We tried to form a barricade against him, but Bradley is over six feet tall and really what could we do. We could shout after him, throw up our little white hands, flutter them like doves in a magic act, but still we couldn’t make Bradley disappear.
We didn’t follow him, we didn’t want to be there, but later we heard Bradley telling Mom what happened. Bradley marched down to that old broad’s house and told her it wasn’t right she should have her dog walked for free. He demanded that she pay for our services. Mrs. Hudnut told him that that didn’t interest her, and when Bradley got home his face and his neck were almost purple and his sleeves were pushed up to the elbows and he said we weren’t to walk Peashake anymore. The only good part was that Bradley got so worked up about the trouble with Peashake that he forgot to tell Mom about the key.
Another thing was it wasn’t so much that Bradley had come home early from work that Friday as that he had been fired, which was another reason he lost his temper so quick with Mrs. Hudnut and probably another reason why he wanted her money.
Then we didn’t need to get the key out of the hydrangeas for a while because Bradley was home for almost a whole week after that, on the couch in his underwear. He set up camp out there and sat with his two bare feet on either page of the newspaper, dripping cereal milk onto the classifieds.
The following Thursday, the door was locked again. When we’d gone all through the house and felt sure that Bradley was not just asleep or on the toilet, we skipped down to Mrs. Hudnut’s to see about Peashake.
When Mrs. Hudnut answered the door, she looked older, which we know is not really possible, and her goiter looked larger, which is maybe possible but probably not likely. We asked if we might take Peashake for a quick spin and a whiz. Mrs. Hudnut said Peashake had already had his walk, and so we asked if we could come in and say hello.
“I don’t think that’s such a good idea, Sarah dear.”
We could hear Peashake skittering around behind her. We could hear his dog tags clanking together. He had two, one that was maroon and shaped like a bone and engraved with his name, and the other a silver rectangle that said he’d gotten all his shots. Did he know we’d come to see him?
We must have been looking too long into the entryway behind her because just then Mrs. Hudnut shut the door a few inches and told us to go on home.
Back at the house we started crying in front of the television. Crying, we guessed, for loss of Peashake. We wanted to know what we looked like crying so we ran to the mirror, but faced with ourselves we couldn’t cry anymore. We took off our glasses. No, the crying was over. We went back to watching TV.
When it got to be seven o’clock and still no one was home we went into the kitchen to fix dinner. There wasn’t enough sugar to make the fairy bread – what was left sat in hardened hunks at the bottom of the box – so we dug out a package of butternut squash from the freezer and thought that would be okay, even though it could probably use some sugar, too. Unwrapped, it was orange and shiny and shaped like a building block. We dropped it into a bowl where it perched at an angle, not fitting, and we tried to mash it up with a fork but it was too frozen, so we popped the whole thing into the microwave just like that. We ate it burning hot on the edges and icy cold in the middle.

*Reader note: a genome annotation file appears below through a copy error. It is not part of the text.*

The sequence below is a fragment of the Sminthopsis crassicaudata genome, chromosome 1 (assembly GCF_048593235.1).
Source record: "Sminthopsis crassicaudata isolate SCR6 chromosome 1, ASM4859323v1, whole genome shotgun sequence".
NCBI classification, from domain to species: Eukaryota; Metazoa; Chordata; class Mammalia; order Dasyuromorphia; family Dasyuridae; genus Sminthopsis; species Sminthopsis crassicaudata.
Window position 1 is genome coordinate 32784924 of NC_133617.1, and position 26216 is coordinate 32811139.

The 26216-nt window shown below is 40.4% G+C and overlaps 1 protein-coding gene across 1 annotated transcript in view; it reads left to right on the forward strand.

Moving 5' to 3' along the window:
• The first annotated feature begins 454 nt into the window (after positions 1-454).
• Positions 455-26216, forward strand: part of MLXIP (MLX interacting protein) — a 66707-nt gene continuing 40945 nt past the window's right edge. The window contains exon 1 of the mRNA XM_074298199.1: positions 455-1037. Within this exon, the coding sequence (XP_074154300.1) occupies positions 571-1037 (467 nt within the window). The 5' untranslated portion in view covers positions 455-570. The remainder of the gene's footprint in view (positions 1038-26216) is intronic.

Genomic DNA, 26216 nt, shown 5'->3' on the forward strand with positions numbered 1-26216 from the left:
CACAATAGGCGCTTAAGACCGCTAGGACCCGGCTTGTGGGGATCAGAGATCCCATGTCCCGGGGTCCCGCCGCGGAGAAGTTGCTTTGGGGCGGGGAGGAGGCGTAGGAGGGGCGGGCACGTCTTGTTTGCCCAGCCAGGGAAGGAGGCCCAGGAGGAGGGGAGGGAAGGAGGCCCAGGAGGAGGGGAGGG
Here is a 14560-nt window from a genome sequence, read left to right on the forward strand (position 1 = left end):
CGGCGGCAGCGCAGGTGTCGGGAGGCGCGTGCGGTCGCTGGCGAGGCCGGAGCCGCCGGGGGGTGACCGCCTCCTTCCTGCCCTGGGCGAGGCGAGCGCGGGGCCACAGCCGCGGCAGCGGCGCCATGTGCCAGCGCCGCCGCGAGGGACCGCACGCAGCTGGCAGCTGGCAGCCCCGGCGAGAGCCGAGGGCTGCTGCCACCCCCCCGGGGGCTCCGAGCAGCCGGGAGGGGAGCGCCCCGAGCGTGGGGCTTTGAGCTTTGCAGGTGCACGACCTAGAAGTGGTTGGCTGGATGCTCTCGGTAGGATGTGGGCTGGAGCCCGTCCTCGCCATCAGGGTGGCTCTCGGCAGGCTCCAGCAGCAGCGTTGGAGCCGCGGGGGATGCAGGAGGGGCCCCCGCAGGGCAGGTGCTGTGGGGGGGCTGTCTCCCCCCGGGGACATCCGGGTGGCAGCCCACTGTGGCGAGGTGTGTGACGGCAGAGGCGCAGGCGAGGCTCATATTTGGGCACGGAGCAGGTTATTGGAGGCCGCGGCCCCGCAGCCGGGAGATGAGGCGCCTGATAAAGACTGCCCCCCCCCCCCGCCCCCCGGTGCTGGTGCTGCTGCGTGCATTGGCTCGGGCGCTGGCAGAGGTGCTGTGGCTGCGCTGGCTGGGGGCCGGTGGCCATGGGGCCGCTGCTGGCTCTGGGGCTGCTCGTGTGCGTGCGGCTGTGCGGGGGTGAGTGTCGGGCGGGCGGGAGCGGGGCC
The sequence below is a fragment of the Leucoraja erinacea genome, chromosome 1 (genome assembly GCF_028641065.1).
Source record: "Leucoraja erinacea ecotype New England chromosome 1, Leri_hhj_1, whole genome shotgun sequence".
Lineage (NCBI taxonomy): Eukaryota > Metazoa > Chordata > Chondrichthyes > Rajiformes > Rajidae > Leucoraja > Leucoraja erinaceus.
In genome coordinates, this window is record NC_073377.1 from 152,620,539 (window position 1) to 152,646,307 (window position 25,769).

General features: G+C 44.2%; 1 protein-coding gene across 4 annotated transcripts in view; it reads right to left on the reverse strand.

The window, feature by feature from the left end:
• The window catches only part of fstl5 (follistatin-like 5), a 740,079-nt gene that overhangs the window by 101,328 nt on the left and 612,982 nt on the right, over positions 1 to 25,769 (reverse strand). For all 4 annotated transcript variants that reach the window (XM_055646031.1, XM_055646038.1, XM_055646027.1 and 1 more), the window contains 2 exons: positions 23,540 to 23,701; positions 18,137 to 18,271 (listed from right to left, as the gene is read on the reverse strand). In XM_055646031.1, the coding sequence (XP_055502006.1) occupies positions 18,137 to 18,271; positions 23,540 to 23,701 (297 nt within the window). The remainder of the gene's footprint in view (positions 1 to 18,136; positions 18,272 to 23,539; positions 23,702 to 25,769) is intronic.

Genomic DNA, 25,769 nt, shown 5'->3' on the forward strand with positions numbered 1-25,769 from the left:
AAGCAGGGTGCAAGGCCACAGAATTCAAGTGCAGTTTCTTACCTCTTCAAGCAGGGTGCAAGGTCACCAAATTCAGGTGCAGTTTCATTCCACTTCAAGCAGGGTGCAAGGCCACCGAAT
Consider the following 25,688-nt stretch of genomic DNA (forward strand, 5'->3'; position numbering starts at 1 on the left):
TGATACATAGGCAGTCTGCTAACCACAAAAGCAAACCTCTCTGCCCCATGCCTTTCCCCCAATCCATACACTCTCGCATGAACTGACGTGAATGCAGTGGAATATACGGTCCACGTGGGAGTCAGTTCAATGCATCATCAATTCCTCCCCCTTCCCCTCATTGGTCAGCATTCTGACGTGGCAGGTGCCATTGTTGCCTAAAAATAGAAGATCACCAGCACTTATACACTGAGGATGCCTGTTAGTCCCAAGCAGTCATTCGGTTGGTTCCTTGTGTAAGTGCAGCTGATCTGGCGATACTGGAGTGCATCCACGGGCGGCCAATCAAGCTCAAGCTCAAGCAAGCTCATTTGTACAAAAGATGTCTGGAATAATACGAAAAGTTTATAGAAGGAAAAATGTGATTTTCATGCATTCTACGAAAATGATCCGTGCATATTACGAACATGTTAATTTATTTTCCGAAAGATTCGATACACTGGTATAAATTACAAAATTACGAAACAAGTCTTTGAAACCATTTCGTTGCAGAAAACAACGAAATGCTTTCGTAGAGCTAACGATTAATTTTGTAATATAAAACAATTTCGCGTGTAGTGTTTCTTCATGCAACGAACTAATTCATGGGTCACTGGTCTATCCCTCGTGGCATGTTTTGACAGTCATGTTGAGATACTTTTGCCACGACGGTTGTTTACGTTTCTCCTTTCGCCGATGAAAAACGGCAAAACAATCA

Mom and Bradley came home at the same time, though you couldn’t really say they came home together, because they weren’t talking to each other, and then they weren’t talking to us either.
The next afternoon we came home to a pot with no hydrangeas, only a little soil at its base, which we scraped through, got under our nails. No key. We wished we hadn’t been turned away once from Mrs. Hudnut’s, because this would have been a good time to be not alone. Instead we sat in the darkening and told each other stories and squished ants. We thought about breaking in through a window, but none of the neighborhood boys played ball near our house and besides we’d need to tell about the key eventually. We wondered about when Mom and Bradley would get home, about what time Peashake would be having his walk, about who would steal a blue hydrangea.
Mom surprised us by coming home without Bradley. When she asked us why we weren’t inside we told her about the local hydrangea thief, and she rolled her eyes and said the plant had died, she’d uprooted it herself. When we told her she must have also uprooted our key she was angry and flared her left nostril at us and said she didn’t know when she’d have time to make another key and why did we have to be so goddamn irresponsible.
“We’re so sorry,” we told her.
She stopped, her own key half in the door, and looked down at us. “Who’s we?”
“I,” we said. “I meant I’m sorry.”
She opened the door. “Please, Sarah. One is enough.”
She went inside, and then, so did we.
Julia Pierpont is an MFA candidate at NYU, where she is a Rona Jaffe Foundation Graduate Fellow. This is her first published piece.